Richard Haas (b. 1936)
Approaching Man,1962 (ed. 1)
Woodcut. 31 x 23 in.
Collection of the artist
Courtesy of the artist

Richard Haas (b. 1936)
Einstein, 1962 (ed. 1)
Woodcut. 23.25 x 19 in.
Collection of the artist
Courtesy of the artist

Expressionism in Print: The Early Works of Richard Haas, 1957-64

June 23, 2018 - October 21, 2018

Richard Haas’s expansive oeuvre is predominantly marked by trompe l'oeil murals and detailed renderings of New York City’s architecture. But before he began recording urban landscapes, Haas sought inspiration from German Expressionist printmakers and Abstract Expressionist painters.

Included in the exhibition are prints produced between 1957 and 1964—a seven-year period that, in many ways, encapsulates the artist’s graphic evolution. While attending the University of Wisconsin-Milwaukee, a city heavily settled by German immigrants in the 19th and 20th centuries, Haas began studying German Expressionism. Informed by the emotive woodcuts of Emil Nolde, Max Beckmann, and Erich Heckel, Haas’s large-scale prints include abstract portraits of European artists and great thinkers.

In the summer of 1960 Haas studied with the Abstract Expressionist, Jack Tworkov, at the University of Wisconsin-Madison. Through Tworkov’s urging Haas applied to the University of Minnesota Graduate School where he was offered a fellowship as Malcolm Myers’s teaching assistant in printmaking. While studying painting and printmaking there he pursued a minor in Art History and became intrigued with the prints of Edvard Munch.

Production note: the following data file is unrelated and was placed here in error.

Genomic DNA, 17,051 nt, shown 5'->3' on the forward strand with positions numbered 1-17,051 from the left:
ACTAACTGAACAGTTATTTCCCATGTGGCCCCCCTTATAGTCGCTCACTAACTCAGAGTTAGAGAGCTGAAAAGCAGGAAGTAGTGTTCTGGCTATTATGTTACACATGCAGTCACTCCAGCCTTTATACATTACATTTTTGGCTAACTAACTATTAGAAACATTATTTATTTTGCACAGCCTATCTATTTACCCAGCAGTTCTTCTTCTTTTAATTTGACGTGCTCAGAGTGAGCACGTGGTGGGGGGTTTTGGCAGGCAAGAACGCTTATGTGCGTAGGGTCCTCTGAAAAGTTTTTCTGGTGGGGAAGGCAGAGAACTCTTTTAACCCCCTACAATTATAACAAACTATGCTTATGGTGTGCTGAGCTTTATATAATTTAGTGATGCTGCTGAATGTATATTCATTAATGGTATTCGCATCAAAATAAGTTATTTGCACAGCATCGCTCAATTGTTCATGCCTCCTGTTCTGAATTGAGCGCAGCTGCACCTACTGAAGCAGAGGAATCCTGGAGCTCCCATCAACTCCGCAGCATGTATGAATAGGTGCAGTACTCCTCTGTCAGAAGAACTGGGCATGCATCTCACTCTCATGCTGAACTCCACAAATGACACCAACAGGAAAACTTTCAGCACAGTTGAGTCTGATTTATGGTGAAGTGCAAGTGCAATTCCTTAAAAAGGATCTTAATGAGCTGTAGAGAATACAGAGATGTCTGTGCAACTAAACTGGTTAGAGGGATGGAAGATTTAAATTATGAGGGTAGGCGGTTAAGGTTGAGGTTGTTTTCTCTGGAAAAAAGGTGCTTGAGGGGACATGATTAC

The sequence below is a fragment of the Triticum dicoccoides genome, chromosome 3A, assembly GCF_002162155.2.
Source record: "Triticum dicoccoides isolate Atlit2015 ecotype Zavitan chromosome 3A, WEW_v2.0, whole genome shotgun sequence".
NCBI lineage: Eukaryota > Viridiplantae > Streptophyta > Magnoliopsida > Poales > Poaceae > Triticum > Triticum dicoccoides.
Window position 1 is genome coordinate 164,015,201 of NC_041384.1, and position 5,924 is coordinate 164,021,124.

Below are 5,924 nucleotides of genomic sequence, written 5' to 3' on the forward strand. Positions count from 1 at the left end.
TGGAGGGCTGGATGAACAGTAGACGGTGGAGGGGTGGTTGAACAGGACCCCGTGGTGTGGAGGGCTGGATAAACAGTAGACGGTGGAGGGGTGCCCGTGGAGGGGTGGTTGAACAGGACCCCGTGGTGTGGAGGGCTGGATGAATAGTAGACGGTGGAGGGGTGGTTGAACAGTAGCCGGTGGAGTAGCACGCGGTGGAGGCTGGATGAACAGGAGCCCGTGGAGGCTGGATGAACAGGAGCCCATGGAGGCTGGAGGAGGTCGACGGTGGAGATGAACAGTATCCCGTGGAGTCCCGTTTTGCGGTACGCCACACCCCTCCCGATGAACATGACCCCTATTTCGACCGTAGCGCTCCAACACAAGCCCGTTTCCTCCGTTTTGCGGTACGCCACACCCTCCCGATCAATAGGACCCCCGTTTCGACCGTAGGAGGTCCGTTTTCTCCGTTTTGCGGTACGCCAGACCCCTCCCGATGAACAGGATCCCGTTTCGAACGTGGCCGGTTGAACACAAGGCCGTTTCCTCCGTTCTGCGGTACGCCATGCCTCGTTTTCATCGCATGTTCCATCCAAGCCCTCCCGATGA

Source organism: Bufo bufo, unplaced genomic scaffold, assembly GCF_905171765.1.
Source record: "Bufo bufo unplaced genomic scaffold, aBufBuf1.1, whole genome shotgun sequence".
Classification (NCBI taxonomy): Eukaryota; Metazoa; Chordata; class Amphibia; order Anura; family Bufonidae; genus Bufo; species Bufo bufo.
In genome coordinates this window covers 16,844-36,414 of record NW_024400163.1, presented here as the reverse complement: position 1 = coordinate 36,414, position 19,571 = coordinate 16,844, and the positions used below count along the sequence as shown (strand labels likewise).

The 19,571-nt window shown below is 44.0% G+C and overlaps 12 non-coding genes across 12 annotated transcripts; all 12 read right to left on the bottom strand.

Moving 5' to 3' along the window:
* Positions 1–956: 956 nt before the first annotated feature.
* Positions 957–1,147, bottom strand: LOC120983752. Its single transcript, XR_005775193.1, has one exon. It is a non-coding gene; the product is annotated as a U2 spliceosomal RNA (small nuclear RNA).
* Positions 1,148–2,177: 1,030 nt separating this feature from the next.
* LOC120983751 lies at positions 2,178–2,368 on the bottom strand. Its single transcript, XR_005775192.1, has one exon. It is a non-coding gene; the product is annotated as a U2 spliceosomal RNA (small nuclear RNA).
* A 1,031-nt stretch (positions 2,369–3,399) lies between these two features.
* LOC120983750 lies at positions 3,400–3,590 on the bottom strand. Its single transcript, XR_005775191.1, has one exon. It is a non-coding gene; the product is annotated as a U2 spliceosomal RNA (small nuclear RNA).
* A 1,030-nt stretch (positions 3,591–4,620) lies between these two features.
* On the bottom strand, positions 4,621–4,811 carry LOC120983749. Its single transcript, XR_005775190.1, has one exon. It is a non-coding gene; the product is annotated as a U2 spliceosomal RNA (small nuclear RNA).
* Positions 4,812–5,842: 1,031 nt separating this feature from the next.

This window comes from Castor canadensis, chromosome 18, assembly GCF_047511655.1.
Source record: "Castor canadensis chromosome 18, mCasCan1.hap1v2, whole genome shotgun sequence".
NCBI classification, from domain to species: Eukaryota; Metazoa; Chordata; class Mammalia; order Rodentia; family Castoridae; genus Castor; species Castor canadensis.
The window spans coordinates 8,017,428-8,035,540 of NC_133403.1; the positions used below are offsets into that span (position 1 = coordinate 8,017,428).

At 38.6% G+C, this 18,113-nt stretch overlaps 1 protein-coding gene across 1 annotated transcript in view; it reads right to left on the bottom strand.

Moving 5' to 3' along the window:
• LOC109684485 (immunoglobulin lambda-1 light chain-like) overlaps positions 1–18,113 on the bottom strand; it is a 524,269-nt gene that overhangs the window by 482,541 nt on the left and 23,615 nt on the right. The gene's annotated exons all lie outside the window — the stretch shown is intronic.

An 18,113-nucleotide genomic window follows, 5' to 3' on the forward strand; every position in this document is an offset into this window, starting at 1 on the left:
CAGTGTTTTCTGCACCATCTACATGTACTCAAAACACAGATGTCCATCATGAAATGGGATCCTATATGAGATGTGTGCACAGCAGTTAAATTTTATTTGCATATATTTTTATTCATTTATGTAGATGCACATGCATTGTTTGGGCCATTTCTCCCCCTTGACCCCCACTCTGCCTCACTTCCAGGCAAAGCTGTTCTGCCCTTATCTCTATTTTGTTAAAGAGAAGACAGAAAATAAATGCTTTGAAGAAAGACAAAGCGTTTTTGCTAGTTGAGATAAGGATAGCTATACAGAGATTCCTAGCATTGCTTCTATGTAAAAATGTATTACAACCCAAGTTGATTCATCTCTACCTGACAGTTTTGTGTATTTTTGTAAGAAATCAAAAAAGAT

Haas’s deep interest in 19th-century European history informs many of these early prints. Included in the exhibition are woodcuts from Haas’s Famous Heads series, comprising portraits of Henry VIII, Friedrich Nietzsche, Henri de Toulouse-Lautrec, Vincent Van Gogh, Claude Monet, Auguste Rodin, Paul Gauguin, and Albert Einstein.

Catalogue

Expressionism in Print: The Early Works of Richard Haas, 1957-64 will be accompanied by a catalogue authored by Elizabeth Smith, Zvi Grunberg Fellow 2017-18.

Support

The Bruce Museum is grateful for support of this exhibition from Aundrea and Jim Amine, Kathy and Bill Georgas, Leah and Bob Rukeyser, the Charles M. and Deborah G. Royce Exhibition Fund and the Connecticut Office of the Arts.